From the end of the 19th century until the 1950s, Detroit was known as “the city of trees,” with more per capita than any industrialized city in the world. But by 1980, more than half a million trees had died. Of the 20,000 trees marked dead or hazardous in 2014, when Dr. Carmichael’s study began, the city had removed only 2,000 or so.
Ms. Westbrook noted that the city hasn’t addressed several dead trees on her block. She was worried that a dead giant next door would damage her roof, leaving her to pay for repairs. Now retired, Ms. Westbrook worked for Detroit’s water department, where she saw enough tree roots growing into pipes that she didn’t want to plant a tree of her own until she replaced her old pipes with root-resistant PVC ones.
Other cities have encountered similar resistance to their tree-planting efforts. “Some poor decisions were made around trees that were planted 50 years ago,” said Kathryn Ott Lovell, Philadelphia’s parks and recreation commissioner. The city’s TreePhilly program, which helps residents plant and care for trees, offers up to a dozen types of trees as options and explains which trees are safe to plant around pipes, sidewalks and wires.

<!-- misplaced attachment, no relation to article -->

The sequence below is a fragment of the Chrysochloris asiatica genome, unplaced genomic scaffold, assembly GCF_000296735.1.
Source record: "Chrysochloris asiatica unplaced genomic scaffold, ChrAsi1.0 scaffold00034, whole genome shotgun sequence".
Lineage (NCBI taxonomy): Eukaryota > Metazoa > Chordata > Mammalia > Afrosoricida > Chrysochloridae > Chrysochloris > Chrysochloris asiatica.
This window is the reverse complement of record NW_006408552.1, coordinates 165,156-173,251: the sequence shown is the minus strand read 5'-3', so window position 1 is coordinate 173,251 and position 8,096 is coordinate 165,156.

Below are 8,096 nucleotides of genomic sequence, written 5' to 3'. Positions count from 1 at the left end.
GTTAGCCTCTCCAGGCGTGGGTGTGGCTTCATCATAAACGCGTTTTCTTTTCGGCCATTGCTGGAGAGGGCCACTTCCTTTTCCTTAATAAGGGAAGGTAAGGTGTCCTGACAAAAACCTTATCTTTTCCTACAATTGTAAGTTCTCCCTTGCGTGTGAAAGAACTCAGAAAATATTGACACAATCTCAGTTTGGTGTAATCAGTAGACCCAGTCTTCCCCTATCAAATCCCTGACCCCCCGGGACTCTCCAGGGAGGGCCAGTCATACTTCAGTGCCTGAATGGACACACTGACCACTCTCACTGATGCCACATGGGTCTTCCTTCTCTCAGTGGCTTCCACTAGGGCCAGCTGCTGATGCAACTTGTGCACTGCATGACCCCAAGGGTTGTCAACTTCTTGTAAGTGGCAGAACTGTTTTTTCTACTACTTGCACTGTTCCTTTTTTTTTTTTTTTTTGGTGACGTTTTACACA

Dr. Carmichael has offered recommendations based on her research. Residents should be involved in at least choosing the type of tree they receive. Agencies should shift their metrics of success to include not just the number of trees planted, but also how engaged residents are in the process. Based on those suggestions, The Greening of Detroit, the nonprofit group that came to Ms. Westbrook’s neighborhood, expanded its youth employment program, which trains and gives stipends to local high school students to maintain and teach residents about trees.
Although Ms. Westbrook turned down a tree, her block is fairly lush. Neighbors collectively maintain bushes and flower beds on the block’s corners, and they’ve taken up the task of watering trees. The trees planted in 2014 by the Greening of Detroit “are well-rooted and they are growing,” said Mellow Jean Dixon, Ms. Westbrook’s neighbor, who has one next to her house.